*Stretches fingers across the keyboard* do we need the preamble about the “same named” re-quels of the past five years or so? The same one I probably wrote in my review of Wrong Turn, Halloween Kills, and the very cultural shift the fifth Scream tackled? Well just in case, a quick recap: we’re well into the new canon of creating horror franchise reboots and sequels, sometimes blends of the two, that recycle the original features’ names, and here’s another one. Texas Chainsaw Massacre (extreme Justin Timberlake as Sean Parker voice: drop the ‘The’), a new story that’s lops off previous canon and is a direct sequel to Tobe Hooper’s 1974 original, The Texas Chainsaw Massacre. Back in Texas, a new group of youngsters face off against Leatherface in a story that reaches back into the ’70s for some threads that keep it all connected.
Returning to mayhem, Leatherface is back for this fresh take on the 1974 rural horror. It’s a straight shot-to-carnage in this new era bloodbath (fifty years and the dude still has game), with fresh youthful characters and a new spin on political themes. While the original was seen to have veiled ideas about the Nixon era, 2022’s take has an on-its-face messy political spin that delivers some confusing commentary that’s difficult to untangle.
Melody (Sarah Yarkin) and Dante (Jacob Latimore) have dreams of fixing up an abandoned rural Texas town. Along with Dante’s girlfriend (Nell Hudson) and Melody’s Sister, Lila (Elsie Fisher), the pair of aspiring restauranteurs take a trip out to the near abandoned Harlow, Texas, hoping to spruce it up for investors to purchase the foreclosed properties. When they arrive, they discover a few undesirable tidbits; a gun-toting mechanic in an American flag hat, a confederate flag waving from one of the houses, and a woman and her son still living in a property they swear was up for grabs. After an uncomfortable altercation that sees the residents pried out by the police, Leatherface appears awoken, murdering the police and making a mask of one of their faces. The rest is a grisly blood soaked, well, massacre that reaches a peak just in time for the original final girl, Sally (Olwen Fouéré) to return triumphant to hunt the man of her nightmares.
This installment performs some cool magic to tie the new to the old. It opens with a video segment that plays with our taste for true crime documentaries and serves as an exposition recap, welcoming new viewers to the canon and confirming its connection to the 1974 original. John Larroquette returns as the narrator of this bit, and one of the original chainsaws even makes an appearance later on. Then, of course, finding out what both Sally and Leatherface have been up to, leading to their eventual faceoff is, well yeah, it’s pretty much what happened in Halloween (2018) but a version that culminates in a more effective passing of the torch.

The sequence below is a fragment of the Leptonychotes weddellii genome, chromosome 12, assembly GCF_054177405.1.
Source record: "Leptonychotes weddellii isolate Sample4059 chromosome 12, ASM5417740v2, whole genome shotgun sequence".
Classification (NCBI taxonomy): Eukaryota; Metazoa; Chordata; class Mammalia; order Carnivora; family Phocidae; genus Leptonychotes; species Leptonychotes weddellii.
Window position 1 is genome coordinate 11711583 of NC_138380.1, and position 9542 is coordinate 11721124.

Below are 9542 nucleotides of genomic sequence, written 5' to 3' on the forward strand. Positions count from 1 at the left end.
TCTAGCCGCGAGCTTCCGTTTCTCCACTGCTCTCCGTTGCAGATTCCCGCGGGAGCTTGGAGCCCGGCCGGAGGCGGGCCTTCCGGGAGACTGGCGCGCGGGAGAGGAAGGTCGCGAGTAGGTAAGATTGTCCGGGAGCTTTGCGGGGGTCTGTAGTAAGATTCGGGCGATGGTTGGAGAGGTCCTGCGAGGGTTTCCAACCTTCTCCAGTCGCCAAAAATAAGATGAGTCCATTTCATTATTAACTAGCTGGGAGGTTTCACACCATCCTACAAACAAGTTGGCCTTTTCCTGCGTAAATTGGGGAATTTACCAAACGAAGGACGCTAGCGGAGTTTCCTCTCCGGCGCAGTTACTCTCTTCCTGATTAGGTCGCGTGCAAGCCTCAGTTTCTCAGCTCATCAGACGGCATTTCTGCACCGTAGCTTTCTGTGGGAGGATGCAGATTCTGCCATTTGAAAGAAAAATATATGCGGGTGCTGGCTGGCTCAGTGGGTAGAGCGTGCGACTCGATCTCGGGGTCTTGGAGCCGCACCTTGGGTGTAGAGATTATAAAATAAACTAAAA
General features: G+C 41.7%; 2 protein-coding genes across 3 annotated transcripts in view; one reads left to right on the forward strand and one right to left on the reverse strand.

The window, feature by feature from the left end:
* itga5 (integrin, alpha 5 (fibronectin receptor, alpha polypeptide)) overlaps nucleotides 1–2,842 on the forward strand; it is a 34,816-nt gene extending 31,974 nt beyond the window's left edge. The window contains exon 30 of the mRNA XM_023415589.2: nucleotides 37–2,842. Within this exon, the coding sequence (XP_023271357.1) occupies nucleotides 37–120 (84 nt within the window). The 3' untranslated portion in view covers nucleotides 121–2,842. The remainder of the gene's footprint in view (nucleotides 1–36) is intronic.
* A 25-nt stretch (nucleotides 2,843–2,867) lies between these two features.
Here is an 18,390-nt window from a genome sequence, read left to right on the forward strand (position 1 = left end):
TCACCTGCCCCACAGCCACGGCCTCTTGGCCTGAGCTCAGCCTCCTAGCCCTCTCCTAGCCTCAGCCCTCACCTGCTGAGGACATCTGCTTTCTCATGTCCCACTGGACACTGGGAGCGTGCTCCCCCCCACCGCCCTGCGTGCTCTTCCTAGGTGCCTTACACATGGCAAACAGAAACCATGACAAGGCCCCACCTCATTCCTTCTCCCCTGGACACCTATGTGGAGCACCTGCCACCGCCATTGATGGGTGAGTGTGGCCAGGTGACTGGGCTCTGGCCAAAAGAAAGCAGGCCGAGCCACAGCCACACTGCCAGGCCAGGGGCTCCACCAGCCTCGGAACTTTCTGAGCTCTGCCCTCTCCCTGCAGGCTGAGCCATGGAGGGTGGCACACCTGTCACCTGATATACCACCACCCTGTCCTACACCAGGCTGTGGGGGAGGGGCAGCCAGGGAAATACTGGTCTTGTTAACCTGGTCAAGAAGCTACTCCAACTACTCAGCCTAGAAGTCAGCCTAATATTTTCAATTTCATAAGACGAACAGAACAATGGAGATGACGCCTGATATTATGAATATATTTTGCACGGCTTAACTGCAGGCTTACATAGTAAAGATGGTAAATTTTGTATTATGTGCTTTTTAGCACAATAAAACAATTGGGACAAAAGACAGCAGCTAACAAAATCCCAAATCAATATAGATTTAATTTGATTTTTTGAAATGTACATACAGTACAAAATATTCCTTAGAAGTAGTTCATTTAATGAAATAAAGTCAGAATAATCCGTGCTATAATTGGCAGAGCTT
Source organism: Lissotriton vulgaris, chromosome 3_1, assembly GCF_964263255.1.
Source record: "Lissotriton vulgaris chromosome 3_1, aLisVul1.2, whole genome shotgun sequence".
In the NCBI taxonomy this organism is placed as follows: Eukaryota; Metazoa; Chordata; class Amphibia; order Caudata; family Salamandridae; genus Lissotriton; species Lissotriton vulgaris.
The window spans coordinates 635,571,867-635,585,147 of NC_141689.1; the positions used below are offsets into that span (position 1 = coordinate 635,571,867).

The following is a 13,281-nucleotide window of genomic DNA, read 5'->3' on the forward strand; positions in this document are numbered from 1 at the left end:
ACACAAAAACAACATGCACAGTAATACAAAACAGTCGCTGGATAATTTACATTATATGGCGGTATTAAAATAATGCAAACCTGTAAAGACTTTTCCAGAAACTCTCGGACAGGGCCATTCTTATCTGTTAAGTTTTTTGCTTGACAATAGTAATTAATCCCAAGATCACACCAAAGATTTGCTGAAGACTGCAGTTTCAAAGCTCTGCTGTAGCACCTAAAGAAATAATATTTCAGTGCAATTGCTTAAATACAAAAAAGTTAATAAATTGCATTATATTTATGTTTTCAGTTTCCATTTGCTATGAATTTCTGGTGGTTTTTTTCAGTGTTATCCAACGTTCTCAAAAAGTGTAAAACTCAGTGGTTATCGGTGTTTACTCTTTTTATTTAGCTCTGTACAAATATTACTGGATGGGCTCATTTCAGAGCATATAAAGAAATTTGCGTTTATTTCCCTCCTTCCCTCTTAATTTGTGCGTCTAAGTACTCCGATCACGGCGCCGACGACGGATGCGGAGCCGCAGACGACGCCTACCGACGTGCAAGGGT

Austin, Texas local, David Blue Garcia, sat in the director’s chair creating a film from Chris Thomas Delvin’s script (based on a story Evil Dead’s (2013) by Fede Álvarez and Rodo Sayagues). There’s not much to the story, and that’s what works: some kids come to Harlow, they awaken the beast, and a massacre takes place. The movie gets in and out in a short time, doing its job and exiting stage left. It’s exactly what it needs to be, skipping right to the juicy stuff, stacking grotesque and violent kill scenes on top of each other, ones that will make you shout, wince, and scream in good measure.
Where it unfortunately falters is in its bizarre political comment about which I wish it had exercised more restraint. I think this one, along with films like Wrong Turn (2021) and The Forever Purge, will enter a canon of films that will be collected for an essay ten years from now about American cinema reconciling Trumpism and the confederacy’s last stand. Texas Chainsaw Massacre, along with its cohorts, will make for interesting fodder, but for now feels like confused messaging that makes uncomfortable suggestions about survivor’s guilt and wielding a gun. It’s a messy take on the minority experience in red states and maybe suggests that the right-wing characters are only the enemy until you have a common one. But there’s always the possibility that it’s a story of what people would do, not what they should do, and maybe there’s a meatier comment about American culture than I was willing to allow. I imagine there will be varied takes on the messaging, especially when viewed with the twist, but it left me uncomfortable watching law enforcement and guns be the way out of the conflict for Black characters and victims of school shootings.
Put simply, this is an effective and well-created rural slasher that has kill scenes we’ll all be shouting about and climbing over each other to mention on “best of” lists. Leatherface’s return is jubilant and his “getting back his mask” moment is a magical form of gnarly. There’s so much delicious nastiness sprayed across the screen that makes this a standout reboot(quel) that should please franchise fans begging for more (or at least inspire passionate rage). But its muddy statements and confusing use of Sally bring nothing fresh to horror canon at a time where “refreshing” is the name of the game.
Texas Chainsaw Massacre is available on Netflix globally on February 18, 2022
Header Image Source: Netflix